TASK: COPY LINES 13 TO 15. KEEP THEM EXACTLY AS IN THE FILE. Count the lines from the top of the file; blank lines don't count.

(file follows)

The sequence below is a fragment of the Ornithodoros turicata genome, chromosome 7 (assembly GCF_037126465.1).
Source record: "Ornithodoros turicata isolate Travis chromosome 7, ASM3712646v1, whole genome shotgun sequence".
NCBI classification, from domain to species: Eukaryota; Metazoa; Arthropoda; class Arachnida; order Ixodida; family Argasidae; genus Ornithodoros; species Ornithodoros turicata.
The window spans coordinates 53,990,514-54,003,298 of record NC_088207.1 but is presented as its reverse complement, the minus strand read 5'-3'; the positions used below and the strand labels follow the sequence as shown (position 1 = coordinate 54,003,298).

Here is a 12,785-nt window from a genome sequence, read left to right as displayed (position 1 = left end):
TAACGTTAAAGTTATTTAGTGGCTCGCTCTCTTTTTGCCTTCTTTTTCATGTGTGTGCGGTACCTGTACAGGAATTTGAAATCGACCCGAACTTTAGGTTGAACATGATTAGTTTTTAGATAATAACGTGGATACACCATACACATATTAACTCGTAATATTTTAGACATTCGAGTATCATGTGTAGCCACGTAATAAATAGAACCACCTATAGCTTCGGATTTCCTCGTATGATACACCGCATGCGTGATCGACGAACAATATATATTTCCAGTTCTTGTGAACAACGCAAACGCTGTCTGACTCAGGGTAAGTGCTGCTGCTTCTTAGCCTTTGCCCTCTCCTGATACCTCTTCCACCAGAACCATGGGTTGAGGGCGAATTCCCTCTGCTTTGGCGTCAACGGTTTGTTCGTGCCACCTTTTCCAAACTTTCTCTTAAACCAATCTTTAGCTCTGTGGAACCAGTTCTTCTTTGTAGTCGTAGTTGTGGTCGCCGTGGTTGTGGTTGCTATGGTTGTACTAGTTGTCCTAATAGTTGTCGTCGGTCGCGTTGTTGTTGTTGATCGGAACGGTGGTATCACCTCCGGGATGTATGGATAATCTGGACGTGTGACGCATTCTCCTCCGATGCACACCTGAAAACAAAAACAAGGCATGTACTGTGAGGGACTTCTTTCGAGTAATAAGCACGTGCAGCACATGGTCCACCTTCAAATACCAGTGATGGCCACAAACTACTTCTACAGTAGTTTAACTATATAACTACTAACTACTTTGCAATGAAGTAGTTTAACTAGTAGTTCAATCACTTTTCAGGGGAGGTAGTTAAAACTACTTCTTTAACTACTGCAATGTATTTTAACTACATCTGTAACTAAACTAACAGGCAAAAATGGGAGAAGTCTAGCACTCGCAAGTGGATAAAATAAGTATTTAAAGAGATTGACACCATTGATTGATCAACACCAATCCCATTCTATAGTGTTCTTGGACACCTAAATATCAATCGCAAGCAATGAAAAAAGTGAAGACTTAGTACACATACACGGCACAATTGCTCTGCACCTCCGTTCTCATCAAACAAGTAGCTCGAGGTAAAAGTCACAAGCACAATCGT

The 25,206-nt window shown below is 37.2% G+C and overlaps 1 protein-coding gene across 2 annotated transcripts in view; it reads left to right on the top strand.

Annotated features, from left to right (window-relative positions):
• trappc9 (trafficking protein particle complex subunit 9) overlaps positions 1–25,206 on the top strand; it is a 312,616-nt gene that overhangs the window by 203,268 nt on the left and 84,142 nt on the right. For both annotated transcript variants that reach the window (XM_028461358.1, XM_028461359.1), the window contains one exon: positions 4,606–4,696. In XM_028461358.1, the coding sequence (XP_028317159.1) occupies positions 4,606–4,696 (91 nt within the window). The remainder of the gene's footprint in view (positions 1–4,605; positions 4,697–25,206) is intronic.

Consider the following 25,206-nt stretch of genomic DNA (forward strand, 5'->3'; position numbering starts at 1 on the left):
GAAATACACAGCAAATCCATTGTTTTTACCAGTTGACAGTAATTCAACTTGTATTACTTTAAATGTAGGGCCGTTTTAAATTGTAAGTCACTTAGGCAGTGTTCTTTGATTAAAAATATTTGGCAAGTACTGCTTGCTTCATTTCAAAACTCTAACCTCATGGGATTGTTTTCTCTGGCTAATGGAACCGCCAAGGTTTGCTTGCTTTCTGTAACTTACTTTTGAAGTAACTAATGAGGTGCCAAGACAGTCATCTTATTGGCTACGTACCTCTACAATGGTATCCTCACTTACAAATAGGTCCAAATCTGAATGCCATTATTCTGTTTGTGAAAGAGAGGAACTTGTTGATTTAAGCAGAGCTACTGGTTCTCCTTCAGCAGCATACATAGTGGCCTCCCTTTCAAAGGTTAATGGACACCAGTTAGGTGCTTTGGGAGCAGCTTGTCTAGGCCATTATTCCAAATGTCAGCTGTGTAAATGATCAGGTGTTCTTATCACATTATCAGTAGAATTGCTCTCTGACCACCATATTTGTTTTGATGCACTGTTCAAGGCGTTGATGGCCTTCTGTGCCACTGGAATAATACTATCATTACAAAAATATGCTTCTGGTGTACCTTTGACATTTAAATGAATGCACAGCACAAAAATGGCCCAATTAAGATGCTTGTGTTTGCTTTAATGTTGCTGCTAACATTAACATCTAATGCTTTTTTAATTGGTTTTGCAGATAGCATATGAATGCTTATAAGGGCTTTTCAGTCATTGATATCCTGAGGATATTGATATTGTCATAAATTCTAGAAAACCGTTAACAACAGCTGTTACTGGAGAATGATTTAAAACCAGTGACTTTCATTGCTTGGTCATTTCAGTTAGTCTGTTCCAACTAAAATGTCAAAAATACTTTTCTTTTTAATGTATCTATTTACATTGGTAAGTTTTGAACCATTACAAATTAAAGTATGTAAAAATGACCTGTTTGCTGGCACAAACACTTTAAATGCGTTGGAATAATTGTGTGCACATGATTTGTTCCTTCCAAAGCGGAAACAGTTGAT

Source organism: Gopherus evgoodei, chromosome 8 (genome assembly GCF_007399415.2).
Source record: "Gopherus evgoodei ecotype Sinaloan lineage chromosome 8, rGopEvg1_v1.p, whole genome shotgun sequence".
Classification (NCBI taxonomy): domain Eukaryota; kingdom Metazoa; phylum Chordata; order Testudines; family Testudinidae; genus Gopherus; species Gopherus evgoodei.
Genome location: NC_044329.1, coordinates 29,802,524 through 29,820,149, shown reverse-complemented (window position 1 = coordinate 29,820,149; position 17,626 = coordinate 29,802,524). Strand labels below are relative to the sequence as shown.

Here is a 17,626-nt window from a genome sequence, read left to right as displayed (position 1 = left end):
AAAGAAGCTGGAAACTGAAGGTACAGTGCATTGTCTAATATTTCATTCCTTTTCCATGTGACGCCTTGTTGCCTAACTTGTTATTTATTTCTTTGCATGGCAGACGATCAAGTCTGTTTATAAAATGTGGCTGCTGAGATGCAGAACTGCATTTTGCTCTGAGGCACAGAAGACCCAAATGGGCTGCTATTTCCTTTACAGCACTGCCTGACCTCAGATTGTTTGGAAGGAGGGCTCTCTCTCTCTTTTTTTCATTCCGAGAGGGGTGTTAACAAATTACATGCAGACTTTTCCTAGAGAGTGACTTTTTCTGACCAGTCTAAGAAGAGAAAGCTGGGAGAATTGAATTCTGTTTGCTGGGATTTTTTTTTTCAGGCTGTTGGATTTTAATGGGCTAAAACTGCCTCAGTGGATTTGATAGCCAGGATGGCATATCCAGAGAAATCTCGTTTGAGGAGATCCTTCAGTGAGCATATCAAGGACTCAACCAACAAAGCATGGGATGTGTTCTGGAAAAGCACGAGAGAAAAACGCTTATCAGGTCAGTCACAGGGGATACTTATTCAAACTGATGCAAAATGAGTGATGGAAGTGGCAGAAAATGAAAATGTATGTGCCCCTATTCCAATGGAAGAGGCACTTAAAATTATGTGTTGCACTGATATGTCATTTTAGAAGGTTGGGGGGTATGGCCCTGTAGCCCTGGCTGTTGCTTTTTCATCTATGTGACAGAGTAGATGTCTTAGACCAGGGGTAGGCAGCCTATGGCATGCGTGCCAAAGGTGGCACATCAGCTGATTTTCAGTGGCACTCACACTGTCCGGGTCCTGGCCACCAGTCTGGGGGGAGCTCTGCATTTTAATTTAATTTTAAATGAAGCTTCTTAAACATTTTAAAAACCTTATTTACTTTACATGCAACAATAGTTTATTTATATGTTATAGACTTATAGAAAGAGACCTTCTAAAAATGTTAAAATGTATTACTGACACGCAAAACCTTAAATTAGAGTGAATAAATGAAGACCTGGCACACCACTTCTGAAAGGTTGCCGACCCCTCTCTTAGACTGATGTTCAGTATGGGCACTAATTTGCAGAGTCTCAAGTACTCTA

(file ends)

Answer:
Source record: "Gopherus evgoodei ecotype Sinaloan lineage chromosome 8, rGopEvg1_v1.p, whole genome shotgun sequence".
Classification (NCBI taxonomy): domain Eukaryota; kingdom Metazoa; phylum Chordata; order Testudines; family Testudinidae; genus Gopherus; species Gopherus evgoodei.
Genome location: NC_044329.1, coordinates 29,802,524 through 29,820,149, shown reverse-complemented (window position 1 = coordinate 29,820,149; position 17,626 = coordinate 29,802,524). Strand labels below are relative to the sequence as shown.